Building Romania’s Tanks
Tanks came to Romania at the end of the First World War,
when 75 Renault FT-17 light tanks arrived from France. At
the start of the next war these still served in 2nd Armored
Regiment, at least on paper. Several of them fought the Germans
in 1944, and we included one sample piece in Armata Romana.
The kingdom’s 1935 re-armament program included tanks,
and a commission inspected tanks in several other countries
before recommending spreading Romania’s purchases between
French and Czech firms. Three dozen of Romania’s first
tank, the Skoda AHD-IV, arrived from Czechoslovakia in 1937
along with plans and a broken-down sample to allow licensed
production at the Malaxa works, a maker of agricultural tractors
eventually bought out by Germany’s Hermann Goering Werke.
Malaxa could not make all of the little tank’s components,
and relied on imports from Skoda for many key parts. The German
occupation of Czechoslovakia cut off these shipments, and
no Romanian-built copies of the R-1, as the tank was known
in Romania, were made.
From Skoda the Armata Romana ordered 126 S-II-a light tanks,
known to the Romanians as the R-2 and to the Germans as the
PzKw 35(t). These needed their engines replaced, but otherwise
the Romanians were satisfied and tried to purchase a further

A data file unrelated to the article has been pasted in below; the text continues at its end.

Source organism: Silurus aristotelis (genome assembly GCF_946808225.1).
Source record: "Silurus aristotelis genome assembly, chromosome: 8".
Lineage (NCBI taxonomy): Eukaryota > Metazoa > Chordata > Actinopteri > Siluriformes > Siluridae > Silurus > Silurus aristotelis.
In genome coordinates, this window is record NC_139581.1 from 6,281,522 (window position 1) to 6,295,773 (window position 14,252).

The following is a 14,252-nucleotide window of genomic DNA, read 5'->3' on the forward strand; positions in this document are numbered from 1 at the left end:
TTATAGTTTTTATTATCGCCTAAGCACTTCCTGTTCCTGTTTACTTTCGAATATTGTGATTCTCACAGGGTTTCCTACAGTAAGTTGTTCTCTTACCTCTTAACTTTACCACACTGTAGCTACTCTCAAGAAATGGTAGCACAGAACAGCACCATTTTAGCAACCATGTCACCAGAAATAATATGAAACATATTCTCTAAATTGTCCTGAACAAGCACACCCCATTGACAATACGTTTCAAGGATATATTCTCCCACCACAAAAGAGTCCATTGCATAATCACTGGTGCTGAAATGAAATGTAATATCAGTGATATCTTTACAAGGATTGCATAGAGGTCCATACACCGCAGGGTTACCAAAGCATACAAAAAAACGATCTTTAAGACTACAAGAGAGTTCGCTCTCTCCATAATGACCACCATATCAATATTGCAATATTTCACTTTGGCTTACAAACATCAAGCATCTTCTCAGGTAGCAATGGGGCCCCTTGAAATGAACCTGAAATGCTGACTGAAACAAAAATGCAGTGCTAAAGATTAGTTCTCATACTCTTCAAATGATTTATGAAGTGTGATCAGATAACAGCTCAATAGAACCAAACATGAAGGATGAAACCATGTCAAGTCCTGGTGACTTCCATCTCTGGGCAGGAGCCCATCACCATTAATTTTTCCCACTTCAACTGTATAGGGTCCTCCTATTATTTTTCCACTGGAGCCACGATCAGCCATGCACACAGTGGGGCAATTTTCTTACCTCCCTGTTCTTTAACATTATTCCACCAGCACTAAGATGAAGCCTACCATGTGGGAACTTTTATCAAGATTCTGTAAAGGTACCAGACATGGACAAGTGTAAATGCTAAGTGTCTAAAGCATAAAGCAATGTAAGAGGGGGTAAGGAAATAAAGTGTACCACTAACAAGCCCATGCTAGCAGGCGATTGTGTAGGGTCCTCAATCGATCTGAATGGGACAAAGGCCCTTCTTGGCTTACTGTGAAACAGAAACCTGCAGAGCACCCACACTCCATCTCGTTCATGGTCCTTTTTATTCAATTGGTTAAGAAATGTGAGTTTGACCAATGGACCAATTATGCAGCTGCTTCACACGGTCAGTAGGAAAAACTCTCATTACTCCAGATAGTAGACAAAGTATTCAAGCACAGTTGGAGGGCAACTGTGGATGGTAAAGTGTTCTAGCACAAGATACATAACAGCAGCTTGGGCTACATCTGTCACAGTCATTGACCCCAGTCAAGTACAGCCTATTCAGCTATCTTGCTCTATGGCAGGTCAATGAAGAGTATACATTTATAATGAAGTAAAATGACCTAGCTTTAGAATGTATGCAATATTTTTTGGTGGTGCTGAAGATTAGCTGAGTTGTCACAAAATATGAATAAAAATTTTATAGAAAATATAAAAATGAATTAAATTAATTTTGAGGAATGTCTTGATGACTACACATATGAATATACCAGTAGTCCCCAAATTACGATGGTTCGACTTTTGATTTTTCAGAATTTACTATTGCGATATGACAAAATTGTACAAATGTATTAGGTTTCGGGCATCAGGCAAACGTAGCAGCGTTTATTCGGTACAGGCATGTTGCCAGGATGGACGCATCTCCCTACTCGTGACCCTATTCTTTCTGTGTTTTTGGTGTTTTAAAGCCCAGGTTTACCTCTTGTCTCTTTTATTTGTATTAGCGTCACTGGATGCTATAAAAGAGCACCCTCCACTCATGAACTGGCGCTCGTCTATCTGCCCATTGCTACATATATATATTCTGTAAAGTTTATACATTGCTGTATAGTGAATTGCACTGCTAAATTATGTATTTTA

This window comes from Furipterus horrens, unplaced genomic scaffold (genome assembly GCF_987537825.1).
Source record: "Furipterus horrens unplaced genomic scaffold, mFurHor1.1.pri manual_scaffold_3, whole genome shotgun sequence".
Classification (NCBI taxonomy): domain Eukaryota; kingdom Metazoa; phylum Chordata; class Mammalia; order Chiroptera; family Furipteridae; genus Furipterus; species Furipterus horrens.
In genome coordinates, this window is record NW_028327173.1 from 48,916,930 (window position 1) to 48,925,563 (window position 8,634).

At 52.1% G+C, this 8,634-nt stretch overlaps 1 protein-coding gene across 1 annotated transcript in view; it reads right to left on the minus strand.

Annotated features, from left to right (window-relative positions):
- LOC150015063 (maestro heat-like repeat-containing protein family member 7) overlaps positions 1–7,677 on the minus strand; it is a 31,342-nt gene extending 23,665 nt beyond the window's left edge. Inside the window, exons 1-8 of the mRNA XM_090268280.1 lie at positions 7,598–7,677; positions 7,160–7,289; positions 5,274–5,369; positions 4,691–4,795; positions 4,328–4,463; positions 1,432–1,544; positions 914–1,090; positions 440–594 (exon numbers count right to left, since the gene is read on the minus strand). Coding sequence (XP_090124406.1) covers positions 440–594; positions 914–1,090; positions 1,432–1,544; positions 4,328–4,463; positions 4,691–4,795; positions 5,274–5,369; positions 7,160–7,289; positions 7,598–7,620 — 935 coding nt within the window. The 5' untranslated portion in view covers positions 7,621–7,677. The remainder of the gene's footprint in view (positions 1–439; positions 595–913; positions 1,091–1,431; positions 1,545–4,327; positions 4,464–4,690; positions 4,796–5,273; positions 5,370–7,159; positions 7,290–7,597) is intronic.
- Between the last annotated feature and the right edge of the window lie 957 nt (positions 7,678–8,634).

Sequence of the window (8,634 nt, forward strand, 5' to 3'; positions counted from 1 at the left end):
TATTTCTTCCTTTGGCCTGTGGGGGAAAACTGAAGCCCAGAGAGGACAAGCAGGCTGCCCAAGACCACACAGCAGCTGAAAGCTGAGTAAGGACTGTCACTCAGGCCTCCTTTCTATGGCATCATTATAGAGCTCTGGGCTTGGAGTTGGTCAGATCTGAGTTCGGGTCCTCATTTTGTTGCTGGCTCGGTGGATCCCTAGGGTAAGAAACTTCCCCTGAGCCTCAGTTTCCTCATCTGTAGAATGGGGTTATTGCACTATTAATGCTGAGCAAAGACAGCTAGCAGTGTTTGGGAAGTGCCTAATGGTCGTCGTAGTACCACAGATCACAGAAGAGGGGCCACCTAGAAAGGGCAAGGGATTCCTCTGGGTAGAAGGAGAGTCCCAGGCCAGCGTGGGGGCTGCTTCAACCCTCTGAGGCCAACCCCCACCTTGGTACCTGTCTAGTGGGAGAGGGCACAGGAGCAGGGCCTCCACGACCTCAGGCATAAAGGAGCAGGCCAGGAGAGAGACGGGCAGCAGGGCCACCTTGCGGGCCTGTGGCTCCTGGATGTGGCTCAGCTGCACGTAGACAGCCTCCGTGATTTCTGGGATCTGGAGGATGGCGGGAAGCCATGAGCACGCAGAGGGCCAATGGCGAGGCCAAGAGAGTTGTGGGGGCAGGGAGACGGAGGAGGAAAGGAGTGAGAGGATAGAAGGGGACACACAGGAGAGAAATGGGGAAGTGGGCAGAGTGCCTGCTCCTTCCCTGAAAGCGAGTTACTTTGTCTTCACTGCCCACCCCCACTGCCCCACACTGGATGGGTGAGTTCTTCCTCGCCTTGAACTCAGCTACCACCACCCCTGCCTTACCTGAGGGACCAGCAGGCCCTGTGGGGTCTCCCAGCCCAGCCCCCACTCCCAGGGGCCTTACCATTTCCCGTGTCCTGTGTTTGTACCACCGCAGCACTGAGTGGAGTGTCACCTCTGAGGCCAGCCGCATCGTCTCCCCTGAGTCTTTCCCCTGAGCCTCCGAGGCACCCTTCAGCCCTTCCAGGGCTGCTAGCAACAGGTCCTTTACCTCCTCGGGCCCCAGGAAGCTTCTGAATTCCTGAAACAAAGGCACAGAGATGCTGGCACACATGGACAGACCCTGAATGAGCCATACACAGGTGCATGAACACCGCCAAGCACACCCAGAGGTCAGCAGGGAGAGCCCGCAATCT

382 of them in 1939, an order rejected by the Germans.
Romania selected another Skoda vehicle as the follow-on to
the R-3, the 17-ton T-22. This tank had many common components
with the R-2, but thicker armor and a 47mm gun replacing the
37mm in the R-2. Hungary’s Manfred Weiss firm built
the very similar T-21 under license as the Turan, and Romania
wanted to keep up with its rival. But the Germans denied the
license application, officially because Romania had not joined
the Axis, in reality because Romania’s role in the New
Order would be as a supplier of raw materials to German industry,
not as a future competitor.
Romanian military theory followed French practice in dividing
tanks between cavalry and infantry vehicles. The Skoda vehicles
would perform the cavalry tasks of screening and pursuit;
slower tanks with thicker armor would accompany the foot soldiers.
A French tank was chosen for the infantry support role.